Former Australian boxing champion Marc Bargero is fighting to avoid being sent to jail after being found guilty of sexually assaulting an intoxicated teenage girl while she slept.
Bargero fought allegations that he performed an oral sex act on the 15-year-old girl after putting her to bed, but was found guilty after facing a trial by judge alone earlier this year.
Bargero confessed to “sniffing” the girl’s crotch in an attempt to relive his first sexual experience, but denied licking the girl’s vagina.
The court was told during his trial that Bargero was visiting a woman at her home on Sydney’s northern beaches when the teenager arrived with a group of other young people.
When the girl passed out after drinking alcohol, Bargero took her upstairs and put her on a bed.
The court previously heard that he came back soon after, moved the girl to the edge of the bed, pulled down her pants, got on her knees, kissed her belly and licked her vagina.
The girl woke up and ran downstairs crying and saying, “I just woke up and he was eating me.”
During a police interview, Bargero told officers he wanted to relive his first sexual experience, where he would get under a table and “sniff” an older woman.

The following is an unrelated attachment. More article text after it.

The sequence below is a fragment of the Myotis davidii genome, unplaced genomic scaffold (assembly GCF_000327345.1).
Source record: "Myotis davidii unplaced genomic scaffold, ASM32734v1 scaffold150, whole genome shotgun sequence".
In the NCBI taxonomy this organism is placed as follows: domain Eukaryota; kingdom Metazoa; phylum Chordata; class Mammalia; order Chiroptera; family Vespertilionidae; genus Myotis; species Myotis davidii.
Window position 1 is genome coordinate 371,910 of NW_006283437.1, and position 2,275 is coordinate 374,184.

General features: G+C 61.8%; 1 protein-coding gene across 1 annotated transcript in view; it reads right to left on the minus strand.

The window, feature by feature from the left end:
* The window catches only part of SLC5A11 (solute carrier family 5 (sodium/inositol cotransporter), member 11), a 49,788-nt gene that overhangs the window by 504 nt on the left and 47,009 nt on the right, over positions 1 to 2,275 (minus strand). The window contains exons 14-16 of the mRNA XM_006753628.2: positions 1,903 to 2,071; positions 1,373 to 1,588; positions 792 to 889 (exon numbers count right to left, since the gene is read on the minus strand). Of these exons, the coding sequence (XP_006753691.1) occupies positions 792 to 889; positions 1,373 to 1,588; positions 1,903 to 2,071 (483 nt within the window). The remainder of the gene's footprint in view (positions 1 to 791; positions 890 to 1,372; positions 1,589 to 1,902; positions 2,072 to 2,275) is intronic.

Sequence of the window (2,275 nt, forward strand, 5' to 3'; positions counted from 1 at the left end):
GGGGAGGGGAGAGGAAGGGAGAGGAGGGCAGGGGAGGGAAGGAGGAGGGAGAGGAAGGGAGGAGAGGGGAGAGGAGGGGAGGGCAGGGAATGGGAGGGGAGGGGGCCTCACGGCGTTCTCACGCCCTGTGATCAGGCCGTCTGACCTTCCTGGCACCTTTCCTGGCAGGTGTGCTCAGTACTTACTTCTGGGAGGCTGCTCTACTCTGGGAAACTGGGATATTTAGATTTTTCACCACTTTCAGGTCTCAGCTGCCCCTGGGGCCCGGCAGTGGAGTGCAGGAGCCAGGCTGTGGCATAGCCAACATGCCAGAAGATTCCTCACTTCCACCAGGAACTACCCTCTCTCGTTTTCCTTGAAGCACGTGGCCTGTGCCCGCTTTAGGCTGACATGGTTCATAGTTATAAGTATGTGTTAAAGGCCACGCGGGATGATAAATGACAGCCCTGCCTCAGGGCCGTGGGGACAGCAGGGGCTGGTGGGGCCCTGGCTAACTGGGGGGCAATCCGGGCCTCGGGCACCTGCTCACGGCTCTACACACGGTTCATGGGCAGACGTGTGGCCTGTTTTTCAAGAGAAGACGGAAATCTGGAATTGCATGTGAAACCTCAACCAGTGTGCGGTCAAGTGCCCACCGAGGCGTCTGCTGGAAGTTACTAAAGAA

“I had my head there, but I was just sniffing it,” Bargero told police, who the court has heard before.
“I got carried away at the moment, I got a little too drunk.”
He said he did not touch the girl’s vagina.
However, Judge Tim Gartelmann accepted the girl’s testimony and noted that due to his level of intoxication, Bargero could not remember everything he did that night.
Bargero was found guilty of sexual intercourse without consent and intentional sexual touching of the girl.
At a sentencing hearing on Friday afternoon, his lawyer Stephen Russell said he showed considerable contrition, despite pleading not guilty and fighting the allegations.
Mr Russell said Bargero had suffered significant “public shame and humiliation” through social media and the media.
The court heard that during his interrogation with the police, he asked the officers if he could meet with the complainant and her family to apologize for his actions.
He had also offered to plead guilty to less serious charges, but this was rejected by the prosecution.
Mr Russell said Bargero had “gone through the ringer” in life, suffered from mental illness and depression and had to be hospitalized and treated after his mother died.
He argued that Bargero could serve his sentence through a community correction order or an intensive correction order, pointing to his lack of criminal history.
“He’s a man who had no such background,” Mr Russell said.
“People say he’s respectful. The testimony given before your honor by a female witness indicated that he was very respectful towards women.
“This event must be seen as… a total aberration. And he knows it himself.
“He was offended by his own behavior that he believed he committed at that time, he underscored that so deeply in both interviews.”
However, the prosecution argued he should be jailed, with Judge Gartelmann due to decide his fate later this month.